June 26, 2011
June 26, 2011
June 29, 2011
22.682.1 - 22.682.9
Experimental Exploration of Common Modeling AssumptionsThe goal of this research is to expose undergraduate engineering students to the effectof their computational modeling decisions on the resulting predicted dynamic behaviorof structural systems. This work is part of an ongoing effort to create a series of full-scale, low-cost experimental exercises aimed at improving student learning ofMechanical Vibrations. This particular exercise focuses on the common assumptionthat building floor and roof diaphragms are rigid. An assessment of the buildingdiaphragm rigidity was performed by the students using Forced Vibration Testing ofthree campus buildings. In this classroom experiment, the students determined thenatural frequencies and mode shapes of the buildings. In current building codes,diaphragms with aspect ratios less than three are permitted to be idealized as rigid. Allthree buildings tested fall within this boundary. However, the students determined thattwo of the three buildings’ diaphragms exhibited semi-flexible behavior. The studentsalso created detailed computational models which confirmed the experimental results.The predicted design forces and roof deflections for each building were higher whenmodeled with semi-rigid diaphragms. Consequently, the students learned that idealizinga building diaphragm as rigid based solely on its aspect ratio may result in anunconservative building design.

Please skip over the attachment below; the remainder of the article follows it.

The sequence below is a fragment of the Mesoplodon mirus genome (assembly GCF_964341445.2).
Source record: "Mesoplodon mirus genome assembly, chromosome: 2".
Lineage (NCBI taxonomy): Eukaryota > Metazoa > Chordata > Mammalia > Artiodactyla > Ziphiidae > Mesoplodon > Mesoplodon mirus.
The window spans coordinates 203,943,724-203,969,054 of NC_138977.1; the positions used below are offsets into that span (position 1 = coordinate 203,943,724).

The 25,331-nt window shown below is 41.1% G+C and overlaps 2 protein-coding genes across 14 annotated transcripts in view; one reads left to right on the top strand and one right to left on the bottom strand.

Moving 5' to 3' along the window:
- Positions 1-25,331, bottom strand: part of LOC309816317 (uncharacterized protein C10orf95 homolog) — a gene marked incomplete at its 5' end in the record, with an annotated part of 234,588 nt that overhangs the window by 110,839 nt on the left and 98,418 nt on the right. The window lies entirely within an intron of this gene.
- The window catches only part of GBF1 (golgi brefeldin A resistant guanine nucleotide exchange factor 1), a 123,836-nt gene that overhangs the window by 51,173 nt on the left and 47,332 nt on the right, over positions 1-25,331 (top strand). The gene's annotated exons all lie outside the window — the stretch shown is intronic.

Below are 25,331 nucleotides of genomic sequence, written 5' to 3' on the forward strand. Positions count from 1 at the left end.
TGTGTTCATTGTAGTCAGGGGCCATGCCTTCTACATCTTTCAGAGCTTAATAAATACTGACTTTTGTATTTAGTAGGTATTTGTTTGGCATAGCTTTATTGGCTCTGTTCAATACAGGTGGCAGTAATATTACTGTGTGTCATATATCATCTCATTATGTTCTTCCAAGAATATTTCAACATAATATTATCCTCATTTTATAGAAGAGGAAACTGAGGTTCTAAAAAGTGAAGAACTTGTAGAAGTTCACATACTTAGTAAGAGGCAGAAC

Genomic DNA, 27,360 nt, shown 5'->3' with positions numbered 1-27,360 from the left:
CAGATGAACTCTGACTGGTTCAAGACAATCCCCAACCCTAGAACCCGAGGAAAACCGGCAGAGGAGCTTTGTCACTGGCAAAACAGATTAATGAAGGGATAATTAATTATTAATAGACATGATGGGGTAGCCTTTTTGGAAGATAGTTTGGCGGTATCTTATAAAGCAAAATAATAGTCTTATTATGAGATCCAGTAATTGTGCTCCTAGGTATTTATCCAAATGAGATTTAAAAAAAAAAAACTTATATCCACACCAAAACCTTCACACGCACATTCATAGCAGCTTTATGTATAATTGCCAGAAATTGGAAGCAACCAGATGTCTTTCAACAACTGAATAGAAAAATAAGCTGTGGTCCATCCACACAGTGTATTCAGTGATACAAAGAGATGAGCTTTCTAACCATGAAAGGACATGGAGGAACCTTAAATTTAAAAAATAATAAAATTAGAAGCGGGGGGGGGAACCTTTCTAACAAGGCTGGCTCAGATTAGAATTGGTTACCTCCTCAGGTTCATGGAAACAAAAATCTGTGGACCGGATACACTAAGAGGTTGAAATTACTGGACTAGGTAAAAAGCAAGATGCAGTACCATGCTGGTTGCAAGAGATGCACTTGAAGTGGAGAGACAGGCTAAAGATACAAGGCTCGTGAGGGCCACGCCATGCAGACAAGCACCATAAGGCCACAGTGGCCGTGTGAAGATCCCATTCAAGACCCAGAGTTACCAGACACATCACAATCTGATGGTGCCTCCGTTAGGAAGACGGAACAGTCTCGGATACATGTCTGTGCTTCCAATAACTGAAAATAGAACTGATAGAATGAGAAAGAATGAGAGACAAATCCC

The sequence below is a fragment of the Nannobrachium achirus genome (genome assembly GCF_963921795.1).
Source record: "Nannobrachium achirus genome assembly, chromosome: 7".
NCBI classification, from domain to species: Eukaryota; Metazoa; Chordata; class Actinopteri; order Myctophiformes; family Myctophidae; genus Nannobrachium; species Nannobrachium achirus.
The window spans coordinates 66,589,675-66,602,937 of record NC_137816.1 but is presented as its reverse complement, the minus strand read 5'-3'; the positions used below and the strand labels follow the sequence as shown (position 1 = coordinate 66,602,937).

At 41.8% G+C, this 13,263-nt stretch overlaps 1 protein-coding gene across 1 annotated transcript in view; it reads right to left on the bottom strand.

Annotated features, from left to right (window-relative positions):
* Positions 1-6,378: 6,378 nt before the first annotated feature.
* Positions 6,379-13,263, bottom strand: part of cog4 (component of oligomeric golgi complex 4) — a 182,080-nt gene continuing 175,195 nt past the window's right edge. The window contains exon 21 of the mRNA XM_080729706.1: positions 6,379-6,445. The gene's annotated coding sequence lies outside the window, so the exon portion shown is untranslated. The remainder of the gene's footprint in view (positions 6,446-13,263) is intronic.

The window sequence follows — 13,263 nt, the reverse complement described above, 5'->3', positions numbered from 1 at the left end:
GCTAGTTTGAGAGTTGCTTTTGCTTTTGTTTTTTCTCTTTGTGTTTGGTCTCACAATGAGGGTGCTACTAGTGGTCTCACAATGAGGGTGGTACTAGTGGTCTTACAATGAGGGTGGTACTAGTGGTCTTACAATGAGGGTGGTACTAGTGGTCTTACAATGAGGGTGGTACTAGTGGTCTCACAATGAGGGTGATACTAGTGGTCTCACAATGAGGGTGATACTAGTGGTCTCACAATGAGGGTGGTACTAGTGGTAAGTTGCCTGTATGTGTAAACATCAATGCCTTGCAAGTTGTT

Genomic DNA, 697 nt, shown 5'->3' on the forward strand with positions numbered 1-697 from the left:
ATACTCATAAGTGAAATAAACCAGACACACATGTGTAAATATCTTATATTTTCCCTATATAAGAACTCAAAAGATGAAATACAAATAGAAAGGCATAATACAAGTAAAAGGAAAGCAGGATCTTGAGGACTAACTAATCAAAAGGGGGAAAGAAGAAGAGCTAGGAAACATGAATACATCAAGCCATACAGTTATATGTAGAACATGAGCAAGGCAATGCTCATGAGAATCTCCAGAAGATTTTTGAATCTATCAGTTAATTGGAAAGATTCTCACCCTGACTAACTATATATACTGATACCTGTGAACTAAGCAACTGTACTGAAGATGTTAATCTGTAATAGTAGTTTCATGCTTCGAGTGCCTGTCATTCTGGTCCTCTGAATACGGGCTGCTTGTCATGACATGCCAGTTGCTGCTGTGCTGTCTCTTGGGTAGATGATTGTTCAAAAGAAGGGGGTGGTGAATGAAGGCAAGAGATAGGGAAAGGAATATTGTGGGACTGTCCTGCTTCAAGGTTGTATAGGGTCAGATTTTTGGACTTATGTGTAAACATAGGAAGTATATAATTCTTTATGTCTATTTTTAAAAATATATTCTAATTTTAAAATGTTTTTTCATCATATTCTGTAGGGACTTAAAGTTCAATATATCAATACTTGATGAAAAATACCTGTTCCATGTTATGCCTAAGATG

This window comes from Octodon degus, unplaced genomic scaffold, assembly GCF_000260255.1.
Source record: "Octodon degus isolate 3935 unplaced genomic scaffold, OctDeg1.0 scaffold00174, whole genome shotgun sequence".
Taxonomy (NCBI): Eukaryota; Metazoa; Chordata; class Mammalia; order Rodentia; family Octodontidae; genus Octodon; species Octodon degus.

McDaniel, C. C., & Archer, G. C., & Roskelley, B. A. (2011, June), Experimental Exploration of Common Modeling Assumptions Paper presented at 2011 ASEE Annual Conference & Exposition, Vancouver, BC. 10.18260/1-2--17963
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